I am facing my second Empty Nest. Eight years ago we sent our youngest off to college. We had five, so we were parenting for a long time. I must confess Joe and I enjoyed the privacy after years of having children around the house. I wondered what I would do with myself since I had given up the Career track and had been a Mommie for so many years. Many Moms today can combine work and mothering with the new generation of helpful fathers, but I had decided with Joe, an orthopedic surgeon, working the long hours he always has, that the children would not have enough parenting if I tried to work.
I did not have long to wonder what I would do with my time, however, because the next spring, both my daughters were separated. Beth's husband asked us to come get her and son, and they’ve been with us ever since. Beth wanted KJ to experience a marriage that worked, because she did not want him to think divorce is God's plan, and she did not want him in daycare.
At two years old, KJ had serious abandonment issues, and he was used to a full-time Mom. Beth went to work, then to graduate school, and, as most of you know, she finished Law School in May. She is clerking for a judge in Webster Springs, and they will move on October 11. I have been helping take him to school and pick him up for many years now--I even worked in his preschool classroom to help him begin to separate. He was so clingy, if Mommy wasn't there, Grammy had to be. Now he is a popular, happy, and confident young man, well able to tolerate a new community and a new school, even if it will be a bit tough.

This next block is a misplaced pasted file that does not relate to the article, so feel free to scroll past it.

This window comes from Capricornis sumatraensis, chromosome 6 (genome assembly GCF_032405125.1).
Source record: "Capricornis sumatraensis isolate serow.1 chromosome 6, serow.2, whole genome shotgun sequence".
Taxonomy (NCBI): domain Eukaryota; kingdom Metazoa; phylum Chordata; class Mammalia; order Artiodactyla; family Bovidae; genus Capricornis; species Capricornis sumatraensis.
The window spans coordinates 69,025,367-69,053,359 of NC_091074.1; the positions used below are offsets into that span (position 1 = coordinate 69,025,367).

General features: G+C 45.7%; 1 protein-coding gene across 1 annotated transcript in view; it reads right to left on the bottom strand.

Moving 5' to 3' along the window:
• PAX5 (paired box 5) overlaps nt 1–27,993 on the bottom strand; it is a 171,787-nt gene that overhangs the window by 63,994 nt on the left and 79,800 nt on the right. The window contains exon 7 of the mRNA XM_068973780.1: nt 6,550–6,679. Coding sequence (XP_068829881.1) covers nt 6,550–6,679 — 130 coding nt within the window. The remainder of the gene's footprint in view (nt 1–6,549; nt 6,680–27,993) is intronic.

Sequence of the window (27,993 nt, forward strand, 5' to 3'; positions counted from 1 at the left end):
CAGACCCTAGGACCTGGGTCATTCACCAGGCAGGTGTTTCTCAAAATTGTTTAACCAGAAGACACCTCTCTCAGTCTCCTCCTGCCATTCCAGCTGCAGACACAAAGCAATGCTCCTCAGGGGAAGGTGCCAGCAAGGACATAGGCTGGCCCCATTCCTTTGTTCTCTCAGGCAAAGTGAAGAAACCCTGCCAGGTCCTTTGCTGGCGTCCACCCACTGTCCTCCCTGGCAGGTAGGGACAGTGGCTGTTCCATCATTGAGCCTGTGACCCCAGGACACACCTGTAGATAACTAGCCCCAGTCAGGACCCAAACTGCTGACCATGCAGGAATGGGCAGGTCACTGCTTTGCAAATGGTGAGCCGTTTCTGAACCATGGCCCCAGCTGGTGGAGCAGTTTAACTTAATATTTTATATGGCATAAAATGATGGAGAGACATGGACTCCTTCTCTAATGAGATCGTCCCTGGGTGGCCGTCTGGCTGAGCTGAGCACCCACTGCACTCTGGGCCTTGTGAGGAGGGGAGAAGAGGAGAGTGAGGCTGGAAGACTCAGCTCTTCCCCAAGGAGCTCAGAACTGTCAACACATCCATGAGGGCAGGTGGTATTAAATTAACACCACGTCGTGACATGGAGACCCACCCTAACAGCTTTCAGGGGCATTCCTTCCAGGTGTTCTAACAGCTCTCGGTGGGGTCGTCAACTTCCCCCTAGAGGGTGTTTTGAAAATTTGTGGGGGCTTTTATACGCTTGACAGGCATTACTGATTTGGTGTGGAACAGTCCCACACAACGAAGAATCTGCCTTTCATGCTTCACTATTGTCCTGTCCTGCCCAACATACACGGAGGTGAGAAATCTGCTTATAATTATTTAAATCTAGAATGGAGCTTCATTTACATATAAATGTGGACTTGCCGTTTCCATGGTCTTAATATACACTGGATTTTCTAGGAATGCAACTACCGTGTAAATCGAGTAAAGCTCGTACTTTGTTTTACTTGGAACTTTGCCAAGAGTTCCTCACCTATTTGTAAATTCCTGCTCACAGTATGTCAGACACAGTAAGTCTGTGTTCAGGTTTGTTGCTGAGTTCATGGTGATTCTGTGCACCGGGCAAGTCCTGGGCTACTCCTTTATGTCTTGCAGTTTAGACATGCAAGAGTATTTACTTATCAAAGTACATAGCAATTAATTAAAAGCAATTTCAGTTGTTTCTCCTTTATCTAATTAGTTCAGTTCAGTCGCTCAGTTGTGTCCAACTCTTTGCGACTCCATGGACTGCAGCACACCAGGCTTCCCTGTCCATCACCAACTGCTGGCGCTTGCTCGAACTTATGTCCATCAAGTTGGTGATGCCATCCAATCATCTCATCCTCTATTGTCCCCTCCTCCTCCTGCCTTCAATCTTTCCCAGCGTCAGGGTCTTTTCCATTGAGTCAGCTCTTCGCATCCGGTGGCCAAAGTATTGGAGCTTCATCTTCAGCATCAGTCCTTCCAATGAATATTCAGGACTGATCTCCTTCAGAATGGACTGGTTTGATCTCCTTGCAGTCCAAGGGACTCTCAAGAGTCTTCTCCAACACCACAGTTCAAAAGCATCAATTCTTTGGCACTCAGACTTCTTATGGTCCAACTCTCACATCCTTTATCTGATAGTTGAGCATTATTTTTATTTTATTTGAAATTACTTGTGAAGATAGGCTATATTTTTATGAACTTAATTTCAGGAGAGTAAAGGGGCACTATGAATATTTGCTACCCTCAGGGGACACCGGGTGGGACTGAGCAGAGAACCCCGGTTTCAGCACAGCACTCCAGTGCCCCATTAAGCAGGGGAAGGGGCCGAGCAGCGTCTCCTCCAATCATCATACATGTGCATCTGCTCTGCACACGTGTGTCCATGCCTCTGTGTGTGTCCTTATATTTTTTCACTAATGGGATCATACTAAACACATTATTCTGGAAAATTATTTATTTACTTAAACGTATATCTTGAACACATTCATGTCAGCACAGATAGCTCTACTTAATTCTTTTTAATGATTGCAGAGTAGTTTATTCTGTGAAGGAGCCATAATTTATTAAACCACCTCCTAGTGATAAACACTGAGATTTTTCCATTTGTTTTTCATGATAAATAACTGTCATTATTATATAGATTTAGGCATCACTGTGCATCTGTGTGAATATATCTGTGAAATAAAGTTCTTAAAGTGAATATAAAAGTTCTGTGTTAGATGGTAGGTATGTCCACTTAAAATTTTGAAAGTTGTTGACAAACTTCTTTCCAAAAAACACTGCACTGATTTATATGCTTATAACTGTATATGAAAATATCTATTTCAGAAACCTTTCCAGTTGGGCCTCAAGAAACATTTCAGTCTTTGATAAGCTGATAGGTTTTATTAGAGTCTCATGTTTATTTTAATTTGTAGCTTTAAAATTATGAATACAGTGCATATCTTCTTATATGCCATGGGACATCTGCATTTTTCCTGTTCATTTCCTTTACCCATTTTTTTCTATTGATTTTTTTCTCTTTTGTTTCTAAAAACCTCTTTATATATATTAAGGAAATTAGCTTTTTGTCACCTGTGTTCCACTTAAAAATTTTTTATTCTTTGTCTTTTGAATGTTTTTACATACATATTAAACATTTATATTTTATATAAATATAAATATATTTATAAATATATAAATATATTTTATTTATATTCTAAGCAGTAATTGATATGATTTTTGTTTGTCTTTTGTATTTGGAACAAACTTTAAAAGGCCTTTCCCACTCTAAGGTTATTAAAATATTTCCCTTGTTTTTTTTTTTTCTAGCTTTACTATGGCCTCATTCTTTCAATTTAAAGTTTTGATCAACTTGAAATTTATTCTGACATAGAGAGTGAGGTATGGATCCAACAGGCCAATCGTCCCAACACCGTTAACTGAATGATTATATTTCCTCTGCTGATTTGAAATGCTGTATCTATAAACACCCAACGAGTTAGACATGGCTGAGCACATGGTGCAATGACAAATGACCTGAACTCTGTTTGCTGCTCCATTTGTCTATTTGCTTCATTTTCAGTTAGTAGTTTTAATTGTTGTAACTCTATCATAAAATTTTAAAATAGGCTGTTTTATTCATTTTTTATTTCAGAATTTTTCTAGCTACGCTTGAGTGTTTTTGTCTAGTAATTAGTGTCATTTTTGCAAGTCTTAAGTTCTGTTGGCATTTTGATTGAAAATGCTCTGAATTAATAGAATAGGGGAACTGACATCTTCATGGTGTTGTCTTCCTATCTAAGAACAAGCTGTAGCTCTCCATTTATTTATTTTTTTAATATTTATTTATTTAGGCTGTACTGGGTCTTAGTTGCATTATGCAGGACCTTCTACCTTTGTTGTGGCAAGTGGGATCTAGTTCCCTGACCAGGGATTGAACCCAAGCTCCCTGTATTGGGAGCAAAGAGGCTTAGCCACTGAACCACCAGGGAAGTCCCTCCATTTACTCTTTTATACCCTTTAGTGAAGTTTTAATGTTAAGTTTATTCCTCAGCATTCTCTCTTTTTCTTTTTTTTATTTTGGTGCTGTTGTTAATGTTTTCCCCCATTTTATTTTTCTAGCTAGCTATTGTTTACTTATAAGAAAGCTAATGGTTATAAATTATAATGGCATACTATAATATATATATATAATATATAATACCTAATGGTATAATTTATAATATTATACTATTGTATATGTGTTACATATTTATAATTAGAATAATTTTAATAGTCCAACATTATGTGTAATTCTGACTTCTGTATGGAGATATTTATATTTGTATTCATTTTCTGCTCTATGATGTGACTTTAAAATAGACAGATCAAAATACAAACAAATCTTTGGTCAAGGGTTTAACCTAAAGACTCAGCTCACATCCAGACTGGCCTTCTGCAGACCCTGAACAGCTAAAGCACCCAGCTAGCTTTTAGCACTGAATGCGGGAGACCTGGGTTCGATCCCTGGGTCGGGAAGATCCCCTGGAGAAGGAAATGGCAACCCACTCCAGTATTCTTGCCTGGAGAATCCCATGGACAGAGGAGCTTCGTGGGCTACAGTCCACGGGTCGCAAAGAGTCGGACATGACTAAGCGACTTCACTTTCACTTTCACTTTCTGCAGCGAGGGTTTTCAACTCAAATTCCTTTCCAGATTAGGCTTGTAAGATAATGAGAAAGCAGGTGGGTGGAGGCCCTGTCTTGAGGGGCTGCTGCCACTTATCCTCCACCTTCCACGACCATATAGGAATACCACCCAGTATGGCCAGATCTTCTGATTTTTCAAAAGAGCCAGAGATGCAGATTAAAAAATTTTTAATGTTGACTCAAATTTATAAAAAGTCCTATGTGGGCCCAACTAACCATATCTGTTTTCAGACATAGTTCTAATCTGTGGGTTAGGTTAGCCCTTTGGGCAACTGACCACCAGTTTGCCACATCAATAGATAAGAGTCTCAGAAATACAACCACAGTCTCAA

Now the house will be quiet again, and how thankful I am that I invested in my marriage. Too often mommies forget that one day the children will be gone, and they find they do not know/like their husbands. Right now you cannot imagine life without kids, but the day will come all too soon. With a mixture of pride and longing, you send them off. I find the mothers who are the most content, the most ready for Empty Nest, are the ones who have invested themselves in their children's lives, done it all and done it well, while loving their husbands.
I have no regrets as I move into a different stage of life--Joe and I are going to ride on the Potomac Eagle scenic train this month—we’ve wanted to do that since we moved to West Virginia in 1984, and that is just the beginning.